From Eric Schmitt, the New York Times: Despite widespread praise in Western capitals for NATO’s leadership of the air campaign in Libya, a confidential NATO assessment paints a sobering portrait of the alliance’s ability to carry out such campaigns without significant support from the United States. . . .
The report, whose findings and recommendations are expected to be endorsed by NATO ministers at a meeting in Brussels this week, is consistent with preliminary assessments that European and Canadian planes carried out the bulk of the combat flights to protect Libyan civilians, while the United States provided military support that was essential in accomplishing the mission.
But the report and more than 300 pages of supporting documents, copies of which were obtained by The New York Times, offer telling new details about shortcomings in planning, staffing and conducting the combat mission, as well as how commanders improvised to adjust. . . .
The assessment also helped spur a French-led initiative backed by the Obama administration to establish a hub for allied surveillance aircraft, including Predator and Global Hawk drones, at an Italian air base in Sicily. This concept is modeled after a similar approach NATO has developed in Afghanistan, and it is expected to be approved by allied leaders at a NATO summit meeting in Chicago next month.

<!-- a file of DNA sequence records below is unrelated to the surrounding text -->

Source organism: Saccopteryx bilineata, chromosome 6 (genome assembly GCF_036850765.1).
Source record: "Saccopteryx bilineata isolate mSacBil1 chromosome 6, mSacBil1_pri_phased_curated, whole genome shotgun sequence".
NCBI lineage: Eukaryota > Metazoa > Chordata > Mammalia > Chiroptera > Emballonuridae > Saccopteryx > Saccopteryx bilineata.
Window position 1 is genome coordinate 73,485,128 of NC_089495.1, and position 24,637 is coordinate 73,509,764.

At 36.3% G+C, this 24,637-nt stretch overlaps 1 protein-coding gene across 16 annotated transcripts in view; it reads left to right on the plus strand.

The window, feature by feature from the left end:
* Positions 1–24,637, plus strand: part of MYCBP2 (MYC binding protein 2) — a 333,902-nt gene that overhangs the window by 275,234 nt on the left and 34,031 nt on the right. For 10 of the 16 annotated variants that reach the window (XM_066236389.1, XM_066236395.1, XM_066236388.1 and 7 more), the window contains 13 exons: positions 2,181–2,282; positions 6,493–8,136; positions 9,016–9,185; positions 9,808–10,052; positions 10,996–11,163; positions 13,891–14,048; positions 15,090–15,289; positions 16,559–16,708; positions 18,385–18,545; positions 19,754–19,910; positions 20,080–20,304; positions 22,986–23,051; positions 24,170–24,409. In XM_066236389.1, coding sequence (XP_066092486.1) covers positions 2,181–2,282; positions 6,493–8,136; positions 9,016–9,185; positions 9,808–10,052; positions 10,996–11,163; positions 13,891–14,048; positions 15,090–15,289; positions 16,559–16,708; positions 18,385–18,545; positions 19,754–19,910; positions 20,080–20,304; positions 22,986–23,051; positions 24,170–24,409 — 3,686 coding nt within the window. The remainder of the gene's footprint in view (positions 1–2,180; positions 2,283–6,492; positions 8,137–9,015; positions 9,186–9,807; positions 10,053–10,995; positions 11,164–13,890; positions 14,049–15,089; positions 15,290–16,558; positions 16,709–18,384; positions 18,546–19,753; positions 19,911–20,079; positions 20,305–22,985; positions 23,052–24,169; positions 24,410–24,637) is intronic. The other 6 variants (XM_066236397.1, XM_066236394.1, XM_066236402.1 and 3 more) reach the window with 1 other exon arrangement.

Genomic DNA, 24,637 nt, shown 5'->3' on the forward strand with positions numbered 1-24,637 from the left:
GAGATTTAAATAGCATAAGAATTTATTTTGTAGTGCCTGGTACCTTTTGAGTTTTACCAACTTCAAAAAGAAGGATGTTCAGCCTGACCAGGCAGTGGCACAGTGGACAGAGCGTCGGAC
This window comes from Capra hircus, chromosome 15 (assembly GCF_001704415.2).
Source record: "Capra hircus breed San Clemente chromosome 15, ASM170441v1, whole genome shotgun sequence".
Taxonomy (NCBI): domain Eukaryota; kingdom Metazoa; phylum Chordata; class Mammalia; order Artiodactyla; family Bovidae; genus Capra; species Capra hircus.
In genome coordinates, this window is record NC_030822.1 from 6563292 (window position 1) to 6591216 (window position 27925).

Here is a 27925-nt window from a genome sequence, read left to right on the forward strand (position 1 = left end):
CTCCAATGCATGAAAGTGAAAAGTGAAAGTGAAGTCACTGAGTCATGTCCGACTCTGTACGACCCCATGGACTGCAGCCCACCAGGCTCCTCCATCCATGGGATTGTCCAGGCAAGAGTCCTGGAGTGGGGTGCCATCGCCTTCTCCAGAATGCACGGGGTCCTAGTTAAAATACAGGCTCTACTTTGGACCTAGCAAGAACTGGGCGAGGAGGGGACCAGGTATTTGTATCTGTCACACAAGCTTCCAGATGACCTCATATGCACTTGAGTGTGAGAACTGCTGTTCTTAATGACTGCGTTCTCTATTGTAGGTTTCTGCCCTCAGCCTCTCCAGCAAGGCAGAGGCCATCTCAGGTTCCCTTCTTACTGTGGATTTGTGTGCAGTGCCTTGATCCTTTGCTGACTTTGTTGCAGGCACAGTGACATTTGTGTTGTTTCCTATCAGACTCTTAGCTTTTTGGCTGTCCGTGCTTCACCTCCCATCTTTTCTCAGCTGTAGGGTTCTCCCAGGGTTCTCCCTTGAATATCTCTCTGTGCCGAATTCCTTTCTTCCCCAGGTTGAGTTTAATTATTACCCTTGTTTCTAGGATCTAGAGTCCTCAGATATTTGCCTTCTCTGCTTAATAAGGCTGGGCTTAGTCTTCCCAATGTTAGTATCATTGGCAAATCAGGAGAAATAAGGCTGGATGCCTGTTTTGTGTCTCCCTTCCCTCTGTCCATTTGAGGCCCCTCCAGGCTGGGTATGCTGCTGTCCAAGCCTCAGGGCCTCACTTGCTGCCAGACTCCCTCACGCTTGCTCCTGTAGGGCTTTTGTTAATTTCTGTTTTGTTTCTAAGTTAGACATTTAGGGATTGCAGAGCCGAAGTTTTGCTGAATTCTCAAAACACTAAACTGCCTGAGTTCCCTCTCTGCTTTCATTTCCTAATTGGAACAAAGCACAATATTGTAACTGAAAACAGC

In addition, European defense ministers agreed last month on an ambitious proposal to expand the allies’ aerial refueling fleet, another American-backed measure that NATO officials will highlight in Chicago.
“NATO always draws the lessons from its operations, and we’re already doing that with Libya,” Adm. James G. Stavridis, an American officer who is the alliance’s senior military commander, said in an e-mail statement.
Most of the recommendations, particularly those that involve buying expensive aircraft and technical equipment, could take years to put in place. . . .
The report, completed on Feb. 28 by NATO’s Joint Analysis and Lessons Learned Center in Portugal, identified 15 political, organizational and equipment lessons learned, including several shortcomings. (graphics: Economist)